ManageIQ Hammer release

After hammering away at a slew of bugs and features, we are proud to present you the newly moulded ManageIQ Hammer release! This eighth release by the ManageIQ team and community is named after Norwegian chess grandmaster Jon Ludvig Hammer.

Since the ManageIQ Gaprindashvili GA, we’ve had 25 sprints comprising a total of 8137 pull requests across all the ManageIQ repositories, averaging 163 PRs per week. The branching of Hammer occurred in Sprint 95, and we continue I-release work on master.

Let’s take a look at some of the highlights of the Hammer release.

Ansible Enhancements

We have introduced automation with Ansible a couple of releases back. Since then we continue to improve the integration with Ansible and expand on its capabilities. In this release we added support for Ansible Tower Workflows (Ansible Tower is based on the AWX project). Workflows let you run several jobs (playbooks) sequentially with condition checks, so you can do things like recover from an error state or rollback certain changes. ManageIQ has an additional inventory type called Workflow Template, and adding the external Ansible Tower provider will automatically discover its existing Workflows.

From a Workflow, you can now create a Service Dialog, which automatically populates the dialog fields with its parameters. Tower workflows are also available as Service Catalog items. Under the “Job” tab for a service based on the Workflow, you will see the output of the Tower job, which brings feature parity with the Embedded Ansible.

Speaking of the Embedded Ansible, most of the changes are in the backend (and thus may not be user visible), including the update to the latest Ansible version 2.7.4. The manageiq-automate and manageiq-vmdb roles are provided with the default ManageIQ content without the need to fetch them separately from Ansible Galaxy.

We can now get a history of Custom button events (where custom buttons are supported) to show which button has been clicked and when, as well as what playbook has been run against the current object. This is a work in progress so keep a lookout for more features!

New Providers on the Block

First we have a new networks provider for Nuage, which provides Software-defined networking (SDN). This integration gives the ability to manage Nuage’s SDN services from ManageIQ. You can perform CRUD operations (making use of Ansible) on network, router, subnet, security groups and IPs. In addition, you can run Ansible playbooks based on events. Inventory includes Layer 3 and Layer 2 domains. Graph and Targeted refreshes are triggered for various events and networks topology view is also available.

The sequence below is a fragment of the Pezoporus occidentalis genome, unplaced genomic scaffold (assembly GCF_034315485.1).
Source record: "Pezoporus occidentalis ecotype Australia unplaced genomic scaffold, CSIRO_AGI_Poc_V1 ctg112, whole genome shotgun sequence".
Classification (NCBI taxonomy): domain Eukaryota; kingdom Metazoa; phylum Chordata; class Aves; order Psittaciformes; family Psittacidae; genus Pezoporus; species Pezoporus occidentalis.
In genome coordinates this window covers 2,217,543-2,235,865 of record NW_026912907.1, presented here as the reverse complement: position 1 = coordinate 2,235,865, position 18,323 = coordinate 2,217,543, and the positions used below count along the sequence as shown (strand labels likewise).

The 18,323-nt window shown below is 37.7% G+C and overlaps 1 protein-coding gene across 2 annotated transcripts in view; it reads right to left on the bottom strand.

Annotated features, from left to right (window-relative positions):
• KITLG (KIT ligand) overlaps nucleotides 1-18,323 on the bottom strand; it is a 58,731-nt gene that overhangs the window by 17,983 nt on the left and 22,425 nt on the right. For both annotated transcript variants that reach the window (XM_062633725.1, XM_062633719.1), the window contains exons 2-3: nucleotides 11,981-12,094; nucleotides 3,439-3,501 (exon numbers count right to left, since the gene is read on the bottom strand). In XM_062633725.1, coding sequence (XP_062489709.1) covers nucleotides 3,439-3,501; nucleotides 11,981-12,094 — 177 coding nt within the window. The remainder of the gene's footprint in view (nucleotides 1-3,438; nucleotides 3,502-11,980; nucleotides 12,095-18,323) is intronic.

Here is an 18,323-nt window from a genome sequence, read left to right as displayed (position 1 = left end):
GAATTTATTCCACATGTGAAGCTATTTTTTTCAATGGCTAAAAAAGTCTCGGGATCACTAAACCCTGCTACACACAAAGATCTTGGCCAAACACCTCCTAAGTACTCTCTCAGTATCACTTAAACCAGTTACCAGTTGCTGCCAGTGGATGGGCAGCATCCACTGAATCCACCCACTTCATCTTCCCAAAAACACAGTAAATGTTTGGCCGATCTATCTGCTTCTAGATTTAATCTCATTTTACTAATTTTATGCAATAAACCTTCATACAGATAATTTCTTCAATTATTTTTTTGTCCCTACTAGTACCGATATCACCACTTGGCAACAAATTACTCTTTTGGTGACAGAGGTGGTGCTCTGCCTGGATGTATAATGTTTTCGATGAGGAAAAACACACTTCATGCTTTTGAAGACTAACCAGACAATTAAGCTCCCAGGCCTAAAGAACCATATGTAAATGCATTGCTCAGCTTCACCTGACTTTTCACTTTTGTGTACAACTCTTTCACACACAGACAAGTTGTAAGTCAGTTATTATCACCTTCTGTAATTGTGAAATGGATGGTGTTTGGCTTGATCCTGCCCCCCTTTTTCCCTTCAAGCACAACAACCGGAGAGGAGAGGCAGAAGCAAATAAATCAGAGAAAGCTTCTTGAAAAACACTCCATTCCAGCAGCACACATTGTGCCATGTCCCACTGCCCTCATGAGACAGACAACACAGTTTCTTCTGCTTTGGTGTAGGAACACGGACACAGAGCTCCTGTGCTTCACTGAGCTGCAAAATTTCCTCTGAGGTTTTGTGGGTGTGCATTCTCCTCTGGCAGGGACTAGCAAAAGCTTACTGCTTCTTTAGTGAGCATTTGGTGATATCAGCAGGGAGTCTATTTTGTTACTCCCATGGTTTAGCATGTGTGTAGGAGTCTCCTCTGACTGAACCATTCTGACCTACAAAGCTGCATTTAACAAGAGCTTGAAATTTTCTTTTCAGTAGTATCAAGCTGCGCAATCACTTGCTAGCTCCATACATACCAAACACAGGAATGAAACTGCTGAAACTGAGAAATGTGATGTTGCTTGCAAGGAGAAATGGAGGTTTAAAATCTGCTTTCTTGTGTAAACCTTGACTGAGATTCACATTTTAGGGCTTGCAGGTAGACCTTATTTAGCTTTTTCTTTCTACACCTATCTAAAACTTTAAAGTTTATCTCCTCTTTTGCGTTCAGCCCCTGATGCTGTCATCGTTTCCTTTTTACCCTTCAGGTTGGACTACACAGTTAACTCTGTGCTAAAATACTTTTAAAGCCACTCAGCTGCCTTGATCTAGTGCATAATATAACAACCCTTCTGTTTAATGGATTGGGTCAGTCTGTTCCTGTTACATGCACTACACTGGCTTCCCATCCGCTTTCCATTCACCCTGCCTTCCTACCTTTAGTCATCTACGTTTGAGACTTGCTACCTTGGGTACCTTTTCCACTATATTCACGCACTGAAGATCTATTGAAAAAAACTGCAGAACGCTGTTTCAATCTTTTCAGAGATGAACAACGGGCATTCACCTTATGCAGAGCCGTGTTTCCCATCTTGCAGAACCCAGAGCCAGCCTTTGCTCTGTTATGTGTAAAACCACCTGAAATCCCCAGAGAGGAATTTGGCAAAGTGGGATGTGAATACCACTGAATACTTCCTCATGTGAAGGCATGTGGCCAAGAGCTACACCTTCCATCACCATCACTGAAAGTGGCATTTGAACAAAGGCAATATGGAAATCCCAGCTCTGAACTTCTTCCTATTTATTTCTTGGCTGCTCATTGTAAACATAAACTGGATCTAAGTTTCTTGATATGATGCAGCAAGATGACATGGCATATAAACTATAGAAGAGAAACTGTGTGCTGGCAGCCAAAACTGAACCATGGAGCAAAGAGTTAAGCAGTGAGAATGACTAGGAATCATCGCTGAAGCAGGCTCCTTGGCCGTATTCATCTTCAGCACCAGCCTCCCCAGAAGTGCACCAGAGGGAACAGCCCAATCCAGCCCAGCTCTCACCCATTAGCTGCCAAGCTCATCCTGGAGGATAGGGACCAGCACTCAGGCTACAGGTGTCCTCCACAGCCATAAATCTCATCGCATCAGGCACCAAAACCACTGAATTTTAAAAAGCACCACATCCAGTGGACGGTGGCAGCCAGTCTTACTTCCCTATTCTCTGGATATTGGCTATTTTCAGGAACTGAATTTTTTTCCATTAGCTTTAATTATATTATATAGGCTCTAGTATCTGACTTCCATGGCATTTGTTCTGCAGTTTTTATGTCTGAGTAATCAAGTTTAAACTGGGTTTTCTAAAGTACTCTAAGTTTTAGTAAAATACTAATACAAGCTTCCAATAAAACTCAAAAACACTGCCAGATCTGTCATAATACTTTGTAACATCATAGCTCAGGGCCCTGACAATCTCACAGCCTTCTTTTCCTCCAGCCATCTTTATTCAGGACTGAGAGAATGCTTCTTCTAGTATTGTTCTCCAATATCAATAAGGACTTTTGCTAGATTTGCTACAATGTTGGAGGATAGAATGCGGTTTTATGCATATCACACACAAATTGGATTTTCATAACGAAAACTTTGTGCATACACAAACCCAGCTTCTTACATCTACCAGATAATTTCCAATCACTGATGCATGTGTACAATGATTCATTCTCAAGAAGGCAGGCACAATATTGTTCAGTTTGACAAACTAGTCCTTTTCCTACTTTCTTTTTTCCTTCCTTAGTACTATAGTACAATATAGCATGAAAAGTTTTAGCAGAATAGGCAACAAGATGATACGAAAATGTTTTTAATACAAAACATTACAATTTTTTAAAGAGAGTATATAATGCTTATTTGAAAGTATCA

Next we have a brand new physical infrastructure provider for Redfish, which will allow managing and provisioning bare metal in a similar way we manage virtual machines in ManageIQ. It incorporates a RESTful API so ManageIQ can interact directly for inventory, power and LED operations, as well as provisioning. While the functionality is sparse for now as it’s being developed, being built on open industry standards it will potentially work with all major whitebox OEMs that support the DMTF Redfish standard.

For the other not so new, but still very cool physical provider, there are several improvements made to Lenovo XClarity. Previously, we had management of physical servers. In this release, we added inventory and management for physical chassis, storage, rack, and switch. For example, you can find out which physical switch the physical server network ports are connected to, and which switch ports are on the switches. The topology view will be able to display all these connections, and you can execute Ansible playbooks against these physical resources.

Virtual to Virtual Transformations

From physical infrastructures, let’s switch our attention to virtual ones. Specifically, virtual-to-virtual (V2V) transformations, which is the process of importing virtual machines from one virtualization platform to another. Leveraging the automation workflow in ManageIQ, large scale VM migration can be carried out between providers such as from VMware to oVirt and OpenStack (currently supported).

By connecting ManageIQ to the source and target providers (let’s say VMware and oVirt), and with the new “Migration” option in the Compute menu, you will be able to create infrastructure mappings and migration plans with a step-by-step wizard. The mappings define how the source environment (clusters, datastores, networks) should be mapped to the target, while the plans collate the VMs to be migrated and let you schedule a time for the migration. The UI provides the view to the progress of the migrations, allowing you to drill down to the status and detailed logs of individual VMs.

Overall Tool Optimization

In addition to new features, we are constantly making improvements and fixing issues in ManageIQ to make it a more robust and efficient Hammer. Performance enhancements include higher speeds for Graph and Targeted provider refreshes. More dashboards with useful information in more places, better configurability with multi-appliance configuration sharing, and security updates such as failed-login tracking all contribute to bettering the user experience.

There is so much more changes and updates from Gaprindashvili to Hammer than I can cover here, but if you wish to dive further into the nitty-gritty details, take a look at the changelog. We’re very thankful to all the contributors in the ManageIQ team and community partners for making the release possible!

Release images for ManageIQ are now available to download. Visit the ManageIQ Community page to find out how to get involved in the project, and where you can connect with us. Join our discussion forum if you have questions. Documentation and other resources can be found on the ManageIQ site as well. Thanks for your continued support!